The Ultimate Greek Tragedy

The origin of so much or our most-respected and admired culture.

Greece. Home to visionaries in mathematics, philosophy, art, architecture, and even democracy. How could so much promise go so wrong? One could ask the same of the U.S.

I know, I know, we haven’t heard the name for at least a couple of weeks. So everything is finally resolved and hunky-dory over there right? Ummm, no.

Although two years have gone by, everything is most definitely NOT alright. Two weeks of talks in Davos-Klosters, Switzerland ended Friday, January 27th with no deal between the country, the European Union and private holders of Greek bonds. Boiled down, the Annual World Economic Forum, according to Michael Liebreich, contributor to Bloomberg News, is nothing more than a gathering of conservatives whose interest is in preserving the status quo, in much the same way as the conservative wing of politics in the U.S.

Leibierch asserts that despite the high-minded outward appearances, the annual meeting consists of three primary groups.

  1. The zeitgeist group of financial elites (Merkel, LaGarde, Draghi, etc.), a group which has yet to correctly forecast the big issues of the coming year, from the financial crash to the Arab Spring to the European crisis.
  2. The business group, comprised of various huge business interests looking to work a “deal”.
  3. The do-gooders, academicians and normally younger elite who actually want to make the world a better place in which to live.

What you won’t see seated around the big tables are women, Chinese, Indian, Southeast Asians, or Russian interests sitting in on clean energy or green global initiative meetings. In fact, the annual meeting is totally void of any progressive interests at all.  

 The End of the Experiment is a Virtual Lock

Admittedly, conditions rise and fall. Even after the crisis became such an international worry last year that the leaders of France and Germany were actually referred to as “Merkozy,” the European debt problem could still blow up and Greece would be the detonator. I think that it is a prudent move for investors to prepare for the inevitable explosion. It’s better to have protection and not need it than to not have it when and/if you do need it.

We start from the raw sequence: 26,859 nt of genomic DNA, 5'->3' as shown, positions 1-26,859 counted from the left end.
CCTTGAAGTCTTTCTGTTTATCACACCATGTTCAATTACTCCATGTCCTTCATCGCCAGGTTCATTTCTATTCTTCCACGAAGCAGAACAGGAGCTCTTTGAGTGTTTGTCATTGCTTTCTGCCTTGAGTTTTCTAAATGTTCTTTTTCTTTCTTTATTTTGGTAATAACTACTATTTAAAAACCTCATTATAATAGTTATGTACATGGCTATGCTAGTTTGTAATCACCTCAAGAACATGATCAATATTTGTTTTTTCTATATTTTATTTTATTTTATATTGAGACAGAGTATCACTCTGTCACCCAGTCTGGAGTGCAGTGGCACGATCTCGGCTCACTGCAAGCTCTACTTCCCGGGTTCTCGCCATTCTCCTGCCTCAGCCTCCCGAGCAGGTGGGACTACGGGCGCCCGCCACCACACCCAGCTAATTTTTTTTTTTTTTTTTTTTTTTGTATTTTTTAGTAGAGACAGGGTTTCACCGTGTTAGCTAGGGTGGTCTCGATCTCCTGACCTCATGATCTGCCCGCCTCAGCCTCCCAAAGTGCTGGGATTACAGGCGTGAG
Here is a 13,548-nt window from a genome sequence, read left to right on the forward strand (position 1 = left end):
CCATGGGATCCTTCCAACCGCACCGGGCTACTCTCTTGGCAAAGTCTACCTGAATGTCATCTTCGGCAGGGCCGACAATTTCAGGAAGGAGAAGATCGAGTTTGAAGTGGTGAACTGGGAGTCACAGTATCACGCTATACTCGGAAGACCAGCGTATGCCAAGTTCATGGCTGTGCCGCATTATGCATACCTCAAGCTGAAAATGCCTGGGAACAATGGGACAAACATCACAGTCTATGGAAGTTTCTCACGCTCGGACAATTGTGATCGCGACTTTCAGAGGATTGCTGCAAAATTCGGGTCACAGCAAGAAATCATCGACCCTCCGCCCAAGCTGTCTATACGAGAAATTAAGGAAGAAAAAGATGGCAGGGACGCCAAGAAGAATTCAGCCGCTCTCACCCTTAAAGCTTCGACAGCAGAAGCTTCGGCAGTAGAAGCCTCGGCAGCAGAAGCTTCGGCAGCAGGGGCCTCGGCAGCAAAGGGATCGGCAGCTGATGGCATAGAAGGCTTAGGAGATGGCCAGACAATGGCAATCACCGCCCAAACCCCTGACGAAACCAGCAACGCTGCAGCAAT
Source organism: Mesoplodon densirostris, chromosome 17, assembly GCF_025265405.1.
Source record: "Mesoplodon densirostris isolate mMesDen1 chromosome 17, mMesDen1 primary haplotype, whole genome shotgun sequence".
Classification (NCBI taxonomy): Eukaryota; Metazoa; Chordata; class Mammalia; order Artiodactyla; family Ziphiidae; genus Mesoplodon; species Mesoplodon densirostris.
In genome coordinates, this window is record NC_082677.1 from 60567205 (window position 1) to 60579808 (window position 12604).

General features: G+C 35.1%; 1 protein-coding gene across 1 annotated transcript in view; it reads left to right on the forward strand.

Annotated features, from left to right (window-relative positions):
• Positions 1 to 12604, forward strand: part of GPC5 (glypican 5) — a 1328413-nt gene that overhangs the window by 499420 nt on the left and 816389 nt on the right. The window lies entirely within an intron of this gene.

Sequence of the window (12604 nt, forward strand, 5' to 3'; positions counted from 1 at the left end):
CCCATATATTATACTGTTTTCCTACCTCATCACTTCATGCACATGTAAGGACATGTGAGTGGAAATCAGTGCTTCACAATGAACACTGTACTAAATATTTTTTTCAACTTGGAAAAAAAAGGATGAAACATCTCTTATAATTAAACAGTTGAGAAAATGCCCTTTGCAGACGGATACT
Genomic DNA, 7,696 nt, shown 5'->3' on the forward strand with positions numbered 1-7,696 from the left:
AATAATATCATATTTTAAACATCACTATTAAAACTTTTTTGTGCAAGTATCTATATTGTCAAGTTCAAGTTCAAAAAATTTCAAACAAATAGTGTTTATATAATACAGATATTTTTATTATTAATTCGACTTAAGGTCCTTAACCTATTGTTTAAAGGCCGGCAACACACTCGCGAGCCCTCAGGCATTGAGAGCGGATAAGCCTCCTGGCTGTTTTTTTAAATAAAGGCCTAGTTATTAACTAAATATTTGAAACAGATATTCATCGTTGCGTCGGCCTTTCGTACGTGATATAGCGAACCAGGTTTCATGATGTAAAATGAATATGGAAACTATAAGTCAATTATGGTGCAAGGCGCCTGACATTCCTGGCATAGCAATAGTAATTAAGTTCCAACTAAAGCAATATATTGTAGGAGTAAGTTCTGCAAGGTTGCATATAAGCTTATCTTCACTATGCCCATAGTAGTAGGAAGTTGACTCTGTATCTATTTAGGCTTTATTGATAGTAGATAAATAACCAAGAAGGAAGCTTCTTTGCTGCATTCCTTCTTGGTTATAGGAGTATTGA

Leading economists and the majority of investors see a Greek default as the biggest test of the world financial system since the U.S. market crash of 2008.

Personally, I don’t see Germany or Holland making it to the end of the year as part of the EuroZone. Germans feel, perhaps rightly so, that they’ve been the recipients of the worst kind of deal. But it was the Germans who pushed the idea of a common currency without corresponding fiscal policies between disparate countries. According to Charles Dumas, chief economist at Lombard Research, the Germans are downright angry that they keep having to put up their currency to bail out the overspending and excesses of Greece and Italy .

Among the reasons Germans are putting so much pressure on German chancellor Angela Merkel:

  • Greece’s GDP is estimated at euro220 billion, according to the International Monetary Fund, which is headed by Christine LaGarde and who is staunchly against the austerity measures Germany demands so vehemently. That converts to roughly $285 billion U.S. dollars.
  • U.S. banks say Greece on its own poses no danger to them. American Banks, unlike their European counterparts, are not major lenders to Greek businesses and aren’t saddled with Greek government debt. JPMorgan Chase, the largest bank in the U.S., has only $4.5 billion at risk in Greece, Ireland and Portugal combined; or approximately what the bank makes in revenue in two and a half weeks.
  • The primary concern for U.S. banks would be to cover the insurance contracts they sold on Greece’s euro350 billion, or about $460 billion. But the amount of insurance taken out on that debt totals only $68 billion, according to Eurex Clearing, the clearinghouse for the contracts.  Moreover, the U.S. banks have offset all but $3.2 billion of those contracts with various other instruments.

“The direct impact of a Greek default is almost zero,” Jamie Dimon, CEO of JPMorgan Chase, told CNBC on Thursday.

So what’s the big deal with Greece as far as the U.S. is concerned?

For one, it could cause borrowing rates for Portugal and Italy to escalate exponentially, pushing those much larger countries closer to defaults of their own.